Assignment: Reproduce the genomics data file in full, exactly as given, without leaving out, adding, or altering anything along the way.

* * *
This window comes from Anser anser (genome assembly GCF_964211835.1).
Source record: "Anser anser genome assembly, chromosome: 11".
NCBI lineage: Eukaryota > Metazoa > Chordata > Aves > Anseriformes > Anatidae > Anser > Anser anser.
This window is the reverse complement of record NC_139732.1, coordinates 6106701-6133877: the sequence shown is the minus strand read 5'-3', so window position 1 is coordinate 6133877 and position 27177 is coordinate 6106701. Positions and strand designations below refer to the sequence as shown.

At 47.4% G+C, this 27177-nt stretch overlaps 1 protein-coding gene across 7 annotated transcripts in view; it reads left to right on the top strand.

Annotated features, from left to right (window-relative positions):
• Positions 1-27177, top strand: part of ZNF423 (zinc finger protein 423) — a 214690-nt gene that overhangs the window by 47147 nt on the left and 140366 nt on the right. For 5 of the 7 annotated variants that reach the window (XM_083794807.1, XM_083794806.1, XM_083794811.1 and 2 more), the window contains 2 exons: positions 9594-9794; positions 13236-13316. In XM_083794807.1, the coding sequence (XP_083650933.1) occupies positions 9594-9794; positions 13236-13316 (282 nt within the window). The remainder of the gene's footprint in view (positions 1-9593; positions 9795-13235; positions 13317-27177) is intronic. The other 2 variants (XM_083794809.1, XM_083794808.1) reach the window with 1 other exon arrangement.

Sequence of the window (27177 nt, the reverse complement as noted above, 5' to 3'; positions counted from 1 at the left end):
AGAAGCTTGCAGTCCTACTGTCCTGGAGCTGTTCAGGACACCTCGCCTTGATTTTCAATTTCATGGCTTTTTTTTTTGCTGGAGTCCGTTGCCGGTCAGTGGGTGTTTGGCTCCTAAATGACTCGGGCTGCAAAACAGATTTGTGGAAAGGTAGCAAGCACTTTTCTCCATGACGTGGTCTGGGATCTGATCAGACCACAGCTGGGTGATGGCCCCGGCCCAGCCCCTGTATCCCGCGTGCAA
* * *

This window comes from Anser anser (genome assembly GCF_964211835.1).
Source record: "Anser anser genome assembly, chromosome: 11".
NCBI lineage: Eukaryota > Metazoa > Chordata > Aves > Anseriformes > Anatidae > Anser > Anser anser.
This window is the reverse complement of record NC_139732.1, coordinates 6106701-6133877: the sequence shown is the minus strand read 5'-3', so window position 1 is coordinate 6133877 and position 27177 is coordinate 6106701. Positions and strand designations below refer to the sequence as shown.

At 47.4% G+C, this 27177-nt stretch overlaps 1 protein-coding gene across 7 annotated transcripts in view; it reads left to right on the top strand.

Annotated features, from left to right (window-relative positions):
• Positions 1-27177, top strand: part of ZNF423 (zinc finger protein 423) — a 214690-nt gene that overhangs the window by 47147 nt on the left and 140366 nt on the right. For 5 of the 7 annotated variants that reach the window (XM_083794807.1, XM_083794806.1, XM_083794811.1 and 2 more), the window contains 2 exons: positions 9594-9794; positions 13236-13316. In XM_083794807.1, the coding sequence (XP_083650933.1) occupies positions 9594-9794; positions 13236-13316 (282 nt within the window). The remainder of the gene's footprint in view (positions 1-9593; positions 9795-13235; positions 13317-27177) is intronic. The other 2 variants (XM_083794809.1, XM_083794808.1) reach the window with 1 other exon arrangement.

Sequence of the window (27177 nt, the reverse complement as noted above, 5' to 3'; positions counted from 1 at the left end):
AGAAGCTTGCAGTCCTACTGTCCTGGAGCTGTTCAGGACACCTCGCCTTGATTTTCAATTTCATGGCTTTTTTTTTTGCTGGAGTCCGTTGCCGGTCAGTGGGTGTTTGGCTCCTAAATGACTCGGGCTGCAAAACAGATTTGTGGAAAGGTAGCAAGCACTTTTCTCCATGACGTGGTCTGGGATCTGATCAGACCACAGCTGGGTGATGGCCCCGGCCCAGCCCCTGTATCCCGCGTGCAA